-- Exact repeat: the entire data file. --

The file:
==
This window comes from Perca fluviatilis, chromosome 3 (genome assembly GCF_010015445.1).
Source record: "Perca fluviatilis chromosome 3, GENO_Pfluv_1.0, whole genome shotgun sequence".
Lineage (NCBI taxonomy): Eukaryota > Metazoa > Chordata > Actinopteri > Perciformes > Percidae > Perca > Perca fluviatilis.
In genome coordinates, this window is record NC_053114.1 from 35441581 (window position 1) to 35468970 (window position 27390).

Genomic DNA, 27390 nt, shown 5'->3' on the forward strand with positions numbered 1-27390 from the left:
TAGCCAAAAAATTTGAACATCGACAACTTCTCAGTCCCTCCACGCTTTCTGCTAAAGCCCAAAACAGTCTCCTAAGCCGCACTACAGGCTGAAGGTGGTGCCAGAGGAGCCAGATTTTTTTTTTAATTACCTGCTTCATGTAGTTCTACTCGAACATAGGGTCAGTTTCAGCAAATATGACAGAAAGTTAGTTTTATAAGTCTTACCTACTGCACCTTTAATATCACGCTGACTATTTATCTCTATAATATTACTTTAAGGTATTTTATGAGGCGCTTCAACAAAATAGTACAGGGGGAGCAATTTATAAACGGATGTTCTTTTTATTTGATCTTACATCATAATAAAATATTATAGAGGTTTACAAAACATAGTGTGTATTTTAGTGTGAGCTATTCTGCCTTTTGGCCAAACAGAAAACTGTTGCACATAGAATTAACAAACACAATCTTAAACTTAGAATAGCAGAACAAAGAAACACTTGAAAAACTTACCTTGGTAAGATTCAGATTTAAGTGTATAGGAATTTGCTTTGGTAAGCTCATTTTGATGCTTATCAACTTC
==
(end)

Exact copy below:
This window comes from Perca fluviatilis, chromosome 3 (genome assembly GCF_010015445.1).
Source record: "Perca fluviatilis chromosome 3, GENO_Pfluv_1.0, whole genome shotgun sequence".
Lineage (NCBI taxonomy): Eukaryota > Metazoa > Chordata > Actinopteri > Perciformes > Percidae > Perca > Perca fluviatilis.
In genome coordinates, this window is record NC_053114.1 from 35441581 (window position 1) to 35468970 (window position 27390).

Genomic DNA, 27390 nt, shown 5'->3' on the forward strand with positions numbered 1-27390 from the left:
TAGCCAAAAAATTTGAACATCGACAACTTCTCAGTCCCTCCACGCTTTCTGCTAAAGCCCAAAACAGTCTCCTAAGCCGCACTACAGGCTGAAGGTGGTGCCAGAGGAGCCAGATTTTTTTTTTAATTACCTGCTTCATGTAGTTCTACTCGAACATAGGGTCAGTTTCAGCAAATATGACAGAAAGTTAGTTTTATAAGTCTTACCTACTGCACCTTTAATATCACGCTGACTATTTATCTCTATAATATTACTTTAAGGTATTTTATGAGGCGCTTCAACAAAATAGTACAGGGGGAGCAATTTATAAACGGATGTTCTTTTTATTTGATCTTACATCATAATAAAATATTATAGAGGTTTACAAAACATAGTGTGTATTTTAGTGTGAGCTATTCTGCCTTTTGGCCAAACAGAAAACTGTTGCACATAGAATTAACAAACACAATCTTAAACTTAGAATAGCAGAACAAAGAAACACTTGAAAAACTTACCTTGGTAAGATTCAGATTTAAGTGTATAGGAATTTGCTTTGGTAAGCTCATTTTGATGCTTATCAACTTC